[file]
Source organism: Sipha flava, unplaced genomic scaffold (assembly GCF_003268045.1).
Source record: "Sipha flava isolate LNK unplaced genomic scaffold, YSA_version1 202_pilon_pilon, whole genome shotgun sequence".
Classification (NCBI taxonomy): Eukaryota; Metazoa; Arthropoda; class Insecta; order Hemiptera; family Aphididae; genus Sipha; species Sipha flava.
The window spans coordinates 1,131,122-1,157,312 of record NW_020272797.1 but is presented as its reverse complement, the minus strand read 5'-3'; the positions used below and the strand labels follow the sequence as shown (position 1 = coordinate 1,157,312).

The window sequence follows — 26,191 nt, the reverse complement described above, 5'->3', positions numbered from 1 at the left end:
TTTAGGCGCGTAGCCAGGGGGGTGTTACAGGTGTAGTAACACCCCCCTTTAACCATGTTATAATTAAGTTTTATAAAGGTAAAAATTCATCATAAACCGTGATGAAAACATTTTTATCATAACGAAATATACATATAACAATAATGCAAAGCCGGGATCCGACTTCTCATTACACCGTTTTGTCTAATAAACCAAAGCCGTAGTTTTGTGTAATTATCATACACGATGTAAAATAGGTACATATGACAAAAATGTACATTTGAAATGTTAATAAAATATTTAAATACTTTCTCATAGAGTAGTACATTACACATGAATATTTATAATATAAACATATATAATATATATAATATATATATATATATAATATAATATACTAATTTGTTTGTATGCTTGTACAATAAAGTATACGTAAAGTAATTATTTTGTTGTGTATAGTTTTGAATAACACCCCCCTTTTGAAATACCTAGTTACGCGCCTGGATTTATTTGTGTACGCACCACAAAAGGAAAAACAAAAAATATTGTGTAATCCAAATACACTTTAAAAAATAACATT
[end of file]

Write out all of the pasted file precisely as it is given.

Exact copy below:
Source organism: Sipha flava, unplaced genomic scaffold (assembly GCF_003268045.1).
Source record: "Sipha flava isolate LNK unplaced genomic scaffold, YSA_version1 202_pilon_pilon, whole genome shotgun sequence".
Classification (NCBI taxonomy): Eukaryota; Metazoa; Arthropoda; class Insecta; order Hemiptera; family Aphididae; genus Sipha; species Sipha flava.
The window spans coordinates 1,131,122-1,157,312 of record NW_020272797.1 but is presented as its reverse complement, the minus strand read 5'-3'; the positions used below and the strand labels follow the sequence as shown (position 1 = coordinate 1,157,312).

The window sequence follows — 26,191 nt, the reverse complement described above, 5'->3', positions numbered from 1 at the left end:
TTTAGGCGCGTAGCCAGGGGGGTGTTACAGGTGTAGTAACACCCCCCTTTAACCATGTTATAATTAAGTTTTATAAAGGTAAAAATTCATCATAAACCGTGATGAAAACATTTTTATCATAACGAAATATACATATAACAATAATGCAAAGCCGGGATCCGACTTCTCATTACACCGTTTTGTCTAATAAACCAAAGCCGTAGTTTTGTGTAATTATCATACACGATGTAAAATAGGTACATATGACAAAAATGTACATTTGAAATGTTAATAAAATATTTAAATACTTTCTCATAGAGTAGTACATTACACATGAATATTTATAATATAAACATATATAATATATATAATATATATATATATATAATATAATATACTAATTTGTTTGTATGCTTGTACAATAAAGTATACGTAAAGTAATTATTTTGTTGTGTATAGTTTTGAATAACACCCCCCTTTTGAAATACCTAGTTACGCGCCTGGATTTATTTGTGTACGCACCACAAAAGGAAAAACAAAAAATATTGTGTAATCCAAATACACTTTAAAAAATAACATT